Wednesday, 11 March 2009

To burn or not to burn, that is now the question!!

So, there are a few views out there on the topic of my previous article. Do I carbo-load? Do I use sports drinks/gels? Do I rely on my body to burn fat?

Turns out that 1g of body fat can be used by the body to burn 9 calories. Whereas 1g of carbs only burns 4-5 calories. So the body is much more efficient at using its own fat as a source of energy than it is at using carbs for energy. Seems logical I guess... If you’re used to loading on carbs before a big event, then apparently once your body has utilised all the energy from the carbs, that's when you ‘hit the wall’ – the body then won’t be trained to switch to burning fat, so you don't get any new source of energy coming through - hence the use of the sports gels and drinks etc.

If you train the body to use its own fat as a source of energy, then you’ve an endless supply coming through (no comments necessary!). I have pretty much been on a no-carb diet for 4 weeks now so am going to continue along these lines. My diet will include fats that the body can easily break down for energy (nuts are good for this), so hopefully that should be all I need to get through the marathon.

This has been based on the research of (lots of people, but in particular here) a guy that ran across America and holds the world record – something like 11.5 days!! He ran the equivalent of 2 marathons a day, so I think he’s probably worth listening to… Of course he’s not the norm, but my trainer at the gym said for us regular folk if the activity is under 2 or so hours then it doesn’t matter if you carb-load as you won’t run out of energy from the carbs, and if you exercise for over 5 or 6 hours then it will be different, but for those in the middle (about 3 – 6 hours), then it’s better for your body to burn fat than carbs as you’ll run out of carbs when there’s still a loooooooooong way to go… I’ll see how I go over the next 3 or 4 weeks and whether I can see any results as I increase the distances run.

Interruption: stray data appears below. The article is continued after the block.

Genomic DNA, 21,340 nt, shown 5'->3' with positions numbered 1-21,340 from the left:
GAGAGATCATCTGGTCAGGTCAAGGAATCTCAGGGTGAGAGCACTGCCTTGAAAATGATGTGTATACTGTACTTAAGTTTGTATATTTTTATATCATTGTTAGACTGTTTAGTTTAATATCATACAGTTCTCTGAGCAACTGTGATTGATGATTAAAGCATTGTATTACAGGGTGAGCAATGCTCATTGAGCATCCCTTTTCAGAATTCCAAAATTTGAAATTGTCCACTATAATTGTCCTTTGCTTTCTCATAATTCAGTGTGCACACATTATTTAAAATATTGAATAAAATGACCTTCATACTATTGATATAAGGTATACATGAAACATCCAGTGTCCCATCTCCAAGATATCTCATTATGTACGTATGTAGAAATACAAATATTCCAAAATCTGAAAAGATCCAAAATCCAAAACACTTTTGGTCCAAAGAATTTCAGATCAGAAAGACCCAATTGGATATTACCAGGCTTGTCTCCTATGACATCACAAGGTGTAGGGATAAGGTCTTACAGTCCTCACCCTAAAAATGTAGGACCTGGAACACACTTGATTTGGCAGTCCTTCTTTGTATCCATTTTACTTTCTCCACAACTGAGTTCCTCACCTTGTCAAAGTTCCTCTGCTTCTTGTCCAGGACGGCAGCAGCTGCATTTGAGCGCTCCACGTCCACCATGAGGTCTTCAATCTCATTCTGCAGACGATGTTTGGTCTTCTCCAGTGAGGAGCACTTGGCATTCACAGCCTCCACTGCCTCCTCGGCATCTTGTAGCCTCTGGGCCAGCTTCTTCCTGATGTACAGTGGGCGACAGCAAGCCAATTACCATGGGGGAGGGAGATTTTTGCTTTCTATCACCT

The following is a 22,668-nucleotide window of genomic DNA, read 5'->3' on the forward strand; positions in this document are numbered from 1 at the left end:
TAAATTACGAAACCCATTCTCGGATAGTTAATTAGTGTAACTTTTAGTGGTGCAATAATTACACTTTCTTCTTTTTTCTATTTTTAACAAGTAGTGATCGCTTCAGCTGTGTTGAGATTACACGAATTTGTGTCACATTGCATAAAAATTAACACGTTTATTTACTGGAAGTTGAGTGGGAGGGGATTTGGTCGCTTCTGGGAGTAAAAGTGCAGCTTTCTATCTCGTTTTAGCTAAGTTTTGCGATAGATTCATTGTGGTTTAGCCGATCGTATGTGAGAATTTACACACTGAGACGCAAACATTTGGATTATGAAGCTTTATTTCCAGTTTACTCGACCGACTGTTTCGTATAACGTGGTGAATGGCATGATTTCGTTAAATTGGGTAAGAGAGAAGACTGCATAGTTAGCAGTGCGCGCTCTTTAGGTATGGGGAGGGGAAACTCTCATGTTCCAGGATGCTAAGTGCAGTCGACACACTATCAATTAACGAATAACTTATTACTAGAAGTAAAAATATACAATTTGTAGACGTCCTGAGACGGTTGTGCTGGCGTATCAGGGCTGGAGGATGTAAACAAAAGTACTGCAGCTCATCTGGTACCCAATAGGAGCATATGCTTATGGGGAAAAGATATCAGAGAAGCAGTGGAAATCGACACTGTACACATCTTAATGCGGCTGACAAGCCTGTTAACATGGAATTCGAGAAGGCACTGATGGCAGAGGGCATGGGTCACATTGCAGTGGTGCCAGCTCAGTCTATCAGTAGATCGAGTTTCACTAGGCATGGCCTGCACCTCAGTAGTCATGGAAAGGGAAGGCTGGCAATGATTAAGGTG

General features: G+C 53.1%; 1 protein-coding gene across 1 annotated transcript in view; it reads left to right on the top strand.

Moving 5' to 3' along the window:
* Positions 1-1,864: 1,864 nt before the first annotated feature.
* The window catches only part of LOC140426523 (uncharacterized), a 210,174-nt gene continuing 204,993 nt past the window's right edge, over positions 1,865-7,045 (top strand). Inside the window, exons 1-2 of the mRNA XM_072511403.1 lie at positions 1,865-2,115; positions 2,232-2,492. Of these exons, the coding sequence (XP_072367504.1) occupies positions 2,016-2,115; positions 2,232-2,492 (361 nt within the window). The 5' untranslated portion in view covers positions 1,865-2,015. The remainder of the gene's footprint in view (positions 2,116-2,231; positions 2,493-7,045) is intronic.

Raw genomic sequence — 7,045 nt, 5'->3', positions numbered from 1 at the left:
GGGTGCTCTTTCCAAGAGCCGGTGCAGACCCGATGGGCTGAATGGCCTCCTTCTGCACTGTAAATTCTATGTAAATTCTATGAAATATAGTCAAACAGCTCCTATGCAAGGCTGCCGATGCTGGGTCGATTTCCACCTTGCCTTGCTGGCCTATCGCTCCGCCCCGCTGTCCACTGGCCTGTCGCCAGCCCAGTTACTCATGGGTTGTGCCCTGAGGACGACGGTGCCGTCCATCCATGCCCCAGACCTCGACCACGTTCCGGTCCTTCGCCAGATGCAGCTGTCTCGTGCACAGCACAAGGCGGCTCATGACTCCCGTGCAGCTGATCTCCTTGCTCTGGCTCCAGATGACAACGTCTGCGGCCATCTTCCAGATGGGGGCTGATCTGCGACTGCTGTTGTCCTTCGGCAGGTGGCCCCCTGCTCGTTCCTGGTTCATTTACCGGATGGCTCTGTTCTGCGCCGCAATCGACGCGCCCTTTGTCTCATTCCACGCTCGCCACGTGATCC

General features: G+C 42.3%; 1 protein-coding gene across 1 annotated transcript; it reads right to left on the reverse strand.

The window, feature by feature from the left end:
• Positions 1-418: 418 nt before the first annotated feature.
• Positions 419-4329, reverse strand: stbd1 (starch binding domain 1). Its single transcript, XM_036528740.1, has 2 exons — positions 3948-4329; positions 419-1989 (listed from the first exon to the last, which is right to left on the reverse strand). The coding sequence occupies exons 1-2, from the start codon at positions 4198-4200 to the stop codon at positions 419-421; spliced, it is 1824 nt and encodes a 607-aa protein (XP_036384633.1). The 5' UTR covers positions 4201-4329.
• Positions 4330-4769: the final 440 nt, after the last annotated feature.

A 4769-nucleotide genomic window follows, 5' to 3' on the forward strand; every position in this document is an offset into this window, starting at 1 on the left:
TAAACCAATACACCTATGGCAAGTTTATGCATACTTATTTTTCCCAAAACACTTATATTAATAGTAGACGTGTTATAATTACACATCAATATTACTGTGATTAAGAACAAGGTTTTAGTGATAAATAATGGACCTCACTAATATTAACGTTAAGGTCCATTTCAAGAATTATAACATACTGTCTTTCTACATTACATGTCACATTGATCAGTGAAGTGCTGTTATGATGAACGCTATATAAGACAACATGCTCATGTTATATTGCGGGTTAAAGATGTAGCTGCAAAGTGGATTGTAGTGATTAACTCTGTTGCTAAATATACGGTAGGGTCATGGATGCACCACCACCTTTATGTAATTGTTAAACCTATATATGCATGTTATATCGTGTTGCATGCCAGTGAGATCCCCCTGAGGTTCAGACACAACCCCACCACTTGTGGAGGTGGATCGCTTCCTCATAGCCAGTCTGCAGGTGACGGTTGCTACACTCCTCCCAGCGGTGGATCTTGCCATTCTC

The first test will be the Adidas Half Marathon this Sunday - where we run around the Silverstone Grand Prix track!! Hopefully I'll be more like Hamilton (i.e fast!) than Webber (never sure if I'll finish...). Watch this space...


  1. The body uses different energy systems depending on what is required and what is readily available. Fats are readily available, and this is the energy we run "at rest" or walking. For anything more hectic, the body needs to burn up carbs which takes a lot less time and gets energy to the body more quickly. (Beyond that, activities such as jumping, sprinting or weightlifting, which require a big burst of quick energy, breaking down carbs is too slow and the body taps straight into the ATPs)

    So technically speaking, one practice of "training" your body to rely on fats more is by training to increase your aerobic capacity. In essence, for a person who is not so aerobically fit, at a brisk walk or jog, his body will be telling him "'pant-pant-pant', we need energy to keep going and 'pant-pant' we need it pronto. Burn us some carbs!"

    Whereas someone who is more aerobically fit, at the same brisk walk or jog, his body will not say the same thing until he is required to work a bit harder.

  2. Thanks for that Derek.

    I've found that by relying on fats I'm fine for about 10 - 12 miles. After that I start to get a bit tired, so I think that is where my fitness can take me before it's screaming for carbs.

    Question for you: if I eat carbs, will I burn those first thus use all the carb energy when my fitness doesn't necessarily require it, meaning when it does I've burnt the carb energy rather than the fat energy? Or is it a case that my body won't start tapping into the carb energy until the body requires it?


    In the half-marathon I found taking the sports drinks in the latter half helped, so I think during the marathon I'll take a sports drinks as they are available and water otherwise. I might take 1 or 2 sports carbo-gels as a back up... Even if just as an insurance policy!

    Thanks for your advice Super Coach!